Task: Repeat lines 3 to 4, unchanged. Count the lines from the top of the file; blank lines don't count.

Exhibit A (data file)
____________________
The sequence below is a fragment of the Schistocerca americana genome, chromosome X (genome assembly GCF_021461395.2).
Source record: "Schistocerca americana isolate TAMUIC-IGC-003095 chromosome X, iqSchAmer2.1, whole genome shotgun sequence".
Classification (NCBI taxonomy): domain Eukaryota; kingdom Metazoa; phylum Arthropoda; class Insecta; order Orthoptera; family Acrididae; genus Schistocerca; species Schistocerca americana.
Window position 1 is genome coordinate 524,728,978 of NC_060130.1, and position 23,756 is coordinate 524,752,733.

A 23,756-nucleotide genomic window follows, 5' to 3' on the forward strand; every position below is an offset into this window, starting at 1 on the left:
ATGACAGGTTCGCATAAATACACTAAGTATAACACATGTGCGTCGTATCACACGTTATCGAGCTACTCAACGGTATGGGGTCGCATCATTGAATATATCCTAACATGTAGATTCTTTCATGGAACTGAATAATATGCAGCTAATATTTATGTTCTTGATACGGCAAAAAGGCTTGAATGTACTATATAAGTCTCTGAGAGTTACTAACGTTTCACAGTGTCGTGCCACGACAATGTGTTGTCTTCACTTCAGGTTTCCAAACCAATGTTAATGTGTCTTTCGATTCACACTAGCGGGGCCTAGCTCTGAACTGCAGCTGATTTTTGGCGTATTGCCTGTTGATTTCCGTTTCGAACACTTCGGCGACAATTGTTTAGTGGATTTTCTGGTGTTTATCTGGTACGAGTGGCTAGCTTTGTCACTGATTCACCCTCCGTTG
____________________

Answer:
Classification (NCBI taxonomy): domain Eukaryota; kingdom Metazoa; phylum Arthropoda; class Insecta; order Orthoptera; family Acrididae; genus Schistocerca; species Schistocerca americana.
Window position 1 is genome coordinate 524,728,978 of NC_060130.1, and position 23,756 is coordinate 524,752,733.